[Edit] Special XML Perl interface Example

[Edit] XML: simple

XML: simple, which was originally created to simplify reading and writing XML format configuration files. There is no other abstract interface between the conversion of XML documents and Perl data structures. All elements and attributes can be directly read through nested references.

[Edit] Read
use XML::Simple;my $file = 'files/camelids.xml';my $xs1 = XML::Simple->new();my $doc = $xs1->XMLin($file);foreach my $key (keys (%{$doc->{species}})){   print $doc->{species}->{$key}->{'common-name'} . ' (' . $key . ') ';   print $doc->{species}->{$key}->{conservation}->final . "/n";}

[Edit] Write
use XML::Simple;require "files/camelid_links.pl";my %camelid_links = get_camelid_data();my $xsimple = XML::Simple->new();print $xsimple->XMLout(/%camelid_links,                       noattr => 1,                       xmldecl => '<?xml version="1.0">');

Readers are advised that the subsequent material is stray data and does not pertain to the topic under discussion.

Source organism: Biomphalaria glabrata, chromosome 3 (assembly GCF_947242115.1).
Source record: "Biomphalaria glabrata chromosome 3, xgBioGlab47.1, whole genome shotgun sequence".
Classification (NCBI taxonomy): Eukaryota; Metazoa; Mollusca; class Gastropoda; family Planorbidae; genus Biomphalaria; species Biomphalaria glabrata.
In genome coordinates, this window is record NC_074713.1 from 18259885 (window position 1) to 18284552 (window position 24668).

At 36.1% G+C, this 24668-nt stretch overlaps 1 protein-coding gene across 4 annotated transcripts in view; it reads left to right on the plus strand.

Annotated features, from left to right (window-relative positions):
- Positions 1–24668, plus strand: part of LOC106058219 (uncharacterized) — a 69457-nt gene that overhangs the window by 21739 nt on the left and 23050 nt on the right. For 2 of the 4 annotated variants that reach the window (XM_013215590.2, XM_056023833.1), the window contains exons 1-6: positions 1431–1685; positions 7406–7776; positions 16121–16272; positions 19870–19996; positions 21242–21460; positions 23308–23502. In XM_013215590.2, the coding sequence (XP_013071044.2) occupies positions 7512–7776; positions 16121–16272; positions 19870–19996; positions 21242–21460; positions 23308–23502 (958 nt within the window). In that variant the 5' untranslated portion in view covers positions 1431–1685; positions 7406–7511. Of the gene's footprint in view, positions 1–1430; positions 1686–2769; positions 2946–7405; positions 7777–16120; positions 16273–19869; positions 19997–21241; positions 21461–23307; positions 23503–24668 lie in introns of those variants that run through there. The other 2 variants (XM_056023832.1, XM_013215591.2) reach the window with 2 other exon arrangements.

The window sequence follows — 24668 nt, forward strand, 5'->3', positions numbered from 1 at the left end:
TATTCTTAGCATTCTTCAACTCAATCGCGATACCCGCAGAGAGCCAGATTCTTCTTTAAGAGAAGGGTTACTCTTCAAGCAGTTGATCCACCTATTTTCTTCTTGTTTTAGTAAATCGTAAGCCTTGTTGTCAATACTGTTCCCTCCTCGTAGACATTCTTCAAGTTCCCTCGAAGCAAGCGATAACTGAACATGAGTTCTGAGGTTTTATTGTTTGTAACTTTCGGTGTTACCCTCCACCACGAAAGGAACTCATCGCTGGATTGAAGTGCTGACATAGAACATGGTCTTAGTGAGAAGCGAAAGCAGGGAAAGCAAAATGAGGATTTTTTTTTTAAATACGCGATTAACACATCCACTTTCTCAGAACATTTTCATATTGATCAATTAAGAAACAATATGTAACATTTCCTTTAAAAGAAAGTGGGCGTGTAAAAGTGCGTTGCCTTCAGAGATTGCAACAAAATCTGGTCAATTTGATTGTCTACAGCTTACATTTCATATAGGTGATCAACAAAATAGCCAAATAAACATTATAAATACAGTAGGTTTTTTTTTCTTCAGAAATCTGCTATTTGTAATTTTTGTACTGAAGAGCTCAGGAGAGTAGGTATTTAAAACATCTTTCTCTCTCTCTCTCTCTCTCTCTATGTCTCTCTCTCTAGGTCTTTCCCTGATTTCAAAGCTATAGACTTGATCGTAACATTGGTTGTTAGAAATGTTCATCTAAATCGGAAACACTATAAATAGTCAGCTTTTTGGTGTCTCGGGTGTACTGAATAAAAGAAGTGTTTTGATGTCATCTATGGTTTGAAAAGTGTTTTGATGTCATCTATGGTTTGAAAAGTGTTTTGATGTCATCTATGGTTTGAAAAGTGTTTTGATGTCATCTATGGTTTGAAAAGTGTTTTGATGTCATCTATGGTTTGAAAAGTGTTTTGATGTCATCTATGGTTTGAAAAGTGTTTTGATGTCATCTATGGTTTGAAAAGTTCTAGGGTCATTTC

The condition requirements for data-to-document tasks expose a weakness of XML: simple: it does not allow us to determine which key in the hash should be returned as an element and which key should be returned as an attribute. Although the output in the above example is close to our output requirements, it is far from enough. For cases that prefer to operate the XML document content directly as a Perl data structure and require more detailed control over the output, XML: simple and XML: writer work well together. The following example shows how to use XML: Write to meet our output requirements.